In the world of digital cameras and countless exposures, Alexander Berg proves that just as every person is equally important, also every photograph matters. A collection of his one-off portraits, depicting life in Istanbul as a series of unique moments, can be viewed in the Taksim subway station and selected GAP stores until Oct. 25
It’s been quite a long time since Swedish photographer Alexander Berg came to Turkey to capture the unique moments of the lives of Istanbullus. Those who had a chance to meet him at the studio on Istiklal Avenue in January, have been waiting impatiently for the outcome of the project, which is currently displayed at the Taksim metro station, as well as in selected GAP stores around Istanbul. Just like the photo session was open to anyone, also its results aim to reach as wide of an audience as possible, which justifies its presence in one of the busiest points of the city.
“The idea of ‘One Shot Istanbul’ doesn’t really require a special space for the exhibition,” Çiğdem Göymen from Contemporary Istanbul, which brought the project to Turkey, told the Hürriyet Daily News & Economic Review, adding that unavailability of Istanbul’s optimal gallery spaces until September of next year caused the need to search for alternatives.
“People come to the art gallery to see the slideshow, while in the underground tunnel they become part of it the moment they step on the moving walkway,” Alexander Berg said. The “One Shot” project began in New York, but Istanbul is the first city where the exhibition space is not just open to the public, but is in an open public space. The first show took place at the DKNY store on New York’s Madison Avenue, while “One Shot Beijing” was presented at the Dangdai International Arts Festival.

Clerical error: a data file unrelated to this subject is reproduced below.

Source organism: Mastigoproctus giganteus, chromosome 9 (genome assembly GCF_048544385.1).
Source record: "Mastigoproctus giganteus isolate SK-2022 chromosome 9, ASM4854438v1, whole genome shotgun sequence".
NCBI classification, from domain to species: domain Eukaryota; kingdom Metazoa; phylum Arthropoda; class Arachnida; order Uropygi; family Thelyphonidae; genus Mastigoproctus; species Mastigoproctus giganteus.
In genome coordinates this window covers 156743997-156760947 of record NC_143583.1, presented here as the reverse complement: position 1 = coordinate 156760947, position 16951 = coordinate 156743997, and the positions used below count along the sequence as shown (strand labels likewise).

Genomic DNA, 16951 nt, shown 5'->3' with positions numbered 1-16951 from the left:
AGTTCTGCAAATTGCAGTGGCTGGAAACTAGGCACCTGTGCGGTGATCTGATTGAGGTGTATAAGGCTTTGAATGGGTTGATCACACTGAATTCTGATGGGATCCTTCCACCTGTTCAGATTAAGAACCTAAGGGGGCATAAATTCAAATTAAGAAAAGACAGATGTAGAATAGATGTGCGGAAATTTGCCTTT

Between the East and the West
“One Shot Istanbul” is a part of a trilogy, presenting intimate portraits of the world’s citizens, where New York symbolizes the West, Beijing stands for the East and Istanbul is the place where those two parts meet. The idea behind the project was to capture with a large-format camera, which is a more demanding photographer’s work tool, only one single frame per subject. The unique selection of images forms a one-of-a-kind collective portrait of the city. In contradiction to references describing Istanbul as a whole, Berg takes a closer look at those who make the city alive: its inhabitants.
“Before taking a photo, I ask people where they come from, what part of life they’re in, what they want to show and how they would title the portrait,” Alexander Berg told the Daily News, “Sometimes the interview takes 10 minutes, sometimes more. It all depends on a person.” The artist said some people come to the studio with ready ideas, while others prefer to be guided. “Among the three cities, New York is the place where people take the most initiative,” he said, adding that in Istanbul, the situation varies from person to person.
The exhibition, presented parallel to the 11th International Istanbul Biennial, wasn’t originally meant to become a part of the organization; however, it seems to fit perfectly into this year’s theme. In the times when generalizations cannot be avoided and people as a whole remain anonymous, Berg with his photos helps to find answers to the most important questions of the individuals, not the masses.
“One Shot Istanbul” will remain on display at Taksim subway station until Oct. 25 and can be visited daily within the subway operating hours. Selected photographs are also presented at GAP stores located in Istinye Park shopping center and on Bagdat Avenue on the Asian side of Istanbul.http://www.hurriyetdailynews.com